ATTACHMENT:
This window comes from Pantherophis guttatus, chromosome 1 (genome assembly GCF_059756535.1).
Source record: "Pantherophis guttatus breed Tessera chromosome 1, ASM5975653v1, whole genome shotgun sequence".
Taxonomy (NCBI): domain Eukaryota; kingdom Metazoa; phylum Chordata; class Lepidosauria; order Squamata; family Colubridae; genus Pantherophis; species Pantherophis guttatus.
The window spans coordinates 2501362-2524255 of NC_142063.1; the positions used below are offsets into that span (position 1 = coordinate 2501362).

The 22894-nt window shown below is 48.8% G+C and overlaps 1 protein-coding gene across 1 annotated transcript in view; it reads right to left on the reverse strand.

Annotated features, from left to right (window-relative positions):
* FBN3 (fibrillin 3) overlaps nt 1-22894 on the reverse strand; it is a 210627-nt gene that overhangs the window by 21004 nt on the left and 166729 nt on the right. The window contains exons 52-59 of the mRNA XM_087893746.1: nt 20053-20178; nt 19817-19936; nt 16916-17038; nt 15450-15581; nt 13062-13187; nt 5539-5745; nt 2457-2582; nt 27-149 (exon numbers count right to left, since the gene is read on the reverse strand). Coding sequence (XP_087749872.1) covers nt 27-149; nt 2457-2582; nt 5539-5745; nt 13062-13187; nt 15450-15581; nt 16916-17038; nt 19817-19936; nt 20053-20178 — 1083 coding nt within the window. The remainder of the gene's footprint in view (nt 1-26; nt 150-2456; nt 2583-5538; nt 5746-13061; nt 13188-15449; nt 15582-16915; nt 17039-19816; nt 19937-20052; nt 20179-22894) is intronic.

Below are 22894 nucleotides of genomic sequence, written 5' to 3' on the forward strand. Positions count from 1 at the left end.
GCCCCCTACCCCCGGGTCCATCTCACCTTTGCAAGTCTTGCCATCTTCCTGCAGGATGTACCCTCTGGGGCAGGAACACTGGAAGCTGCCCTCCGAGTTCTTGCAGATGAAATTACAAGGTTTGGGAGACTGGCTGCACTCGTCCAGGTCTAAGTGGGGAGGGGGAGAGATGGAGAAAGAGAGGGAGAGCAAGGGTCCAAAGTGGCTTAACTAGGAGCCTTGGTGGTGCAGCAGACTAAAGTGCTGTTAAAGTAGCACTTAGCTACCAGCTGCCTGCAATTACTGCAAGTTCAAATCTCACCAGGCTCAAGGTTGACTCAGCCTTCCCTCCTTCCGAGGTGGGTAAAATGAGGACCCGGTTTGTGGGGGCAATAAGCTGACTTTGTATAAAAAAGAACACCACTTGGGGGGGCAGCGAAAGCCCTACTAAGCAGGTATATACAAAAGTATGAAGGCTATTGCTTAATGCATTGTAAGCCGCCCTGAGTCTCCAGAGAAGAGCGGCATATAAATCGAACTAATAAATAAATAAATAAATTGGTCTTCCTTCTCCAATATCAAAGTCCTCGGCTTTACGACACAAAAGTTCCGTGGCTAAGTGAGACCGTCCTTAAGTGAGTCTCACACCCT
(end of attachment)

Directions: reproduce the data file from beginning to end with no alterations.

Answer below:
This window comes from Pantherophis guttatus, chromosome 1 (genome assembly GCF_059756535.1).
Source record: "Pantherophis guttatus breed Tessera chromosome 1, ASM5975653v1, whole genome shotgun sequence".
Taxonomy (NCBI): domain Eukaryota; kingdom Metazoa; phylum Chordata; class Lepidosauria; order Squamata; family Colubridae; genus Pantherophis; species Pantherophis guttatus.
The window spans coordinates 2501362-2524255 of NC_142063.1; the positions used below are offsets into that span (position 1 = coordinate 2501362).

The 22894-nt window shown below is 48.8% G+C and overlaps 1 protein-coding gene across 1 annotated transcript in view; it reads right to left on the reverse strand.

Annotated features, from left to right (window-relative positions):
* FBN3 (fibrillin 3) overlaps nt 1-22894 on the reverse strand; it is a 210627-nt gene that overhangs the window by 21004 nt on the left and 166729 nt on the right. The window contains exons 52-59 of the mRNA XM_087893746.1: nt 20053-20178; nt 19817-19936; nt 16916-17038; nt 15450-15581; nt 13062-13187; nt 5539-5745; nt 2457-2582; nt 27-149 (exon numbers count right to left, since the gene is read on the reverse strand). Coding sequence (XP_087749872.1) covers nt 27-149; nt 2457-2582; nt 5539-5745; nt 13062-13187; nt 15450-15581; nt 16916-17038; nt 19817-19936; nt 20053-20178 — 1083 coding nt within the window. The remainder of the gene's footprint in view (nt 1-26; nt 150-2456; nt 2583-5538; nt 5746-13061; nt 13188-15449; nt 15582-16915; nt 17039-19816; nt 19937-20052; nt 20179-22894) is intronic.

Below are 22894 nucleotides of genomic sequence, written 5' to 3' on the forward strand. Positions count from 1 at the left end.
GCCCCCTACCCCCGGGTCCATCTCACCTTTGCAAGTCTTGCCATCTTCCTGCAGGATGTACCCTCTGGGGCAGGAACACTGGAAGCTGCCCTCCGAGTTCTTGCAGATGAAATTACAAGGTTTGGGAGACTGGCTGCACTCGTCCAGGTCTAAGTGGGGAGGGGGAGAGATGGAGAAAGAGAGGGAGAGCAAGGGTCCAAAGTGGCTTAACTAGGAGCCTTGGTGGTGCAGCAGACTAAAGTGCTGTTAAAGTAGCACTTAGCTACCAGCTGCCTGCAATTACTGCAAGTTCAAATCTCACCAGGCTCAAGGTTGACTCAGCCTTCCCTCCTTCCGAGGTGGGTAAAATGAGGACCCGGTTTGTGGGGGCAATAAGCTGACTTTGTATAAAAAAGAACACCACTTGGGGGGGCAGCGAAAGCCCTACTAAGCAGGTATATACAAAAGTATGAAGGCTATTGCTTAATGCATTGTAAGCCGCCCTGAGTCTCCAGAGAAGAGCGGCATATAAATCGAACTAATAAATAAATAAATAAATTGGTCTTCCTTCTCCAATATCAAAGTCCTCGGCTTTACGACACAAAAGTTCCGTGGCTAAGTGAGACCGTCCTTAAGTGAGTCTCACACCCT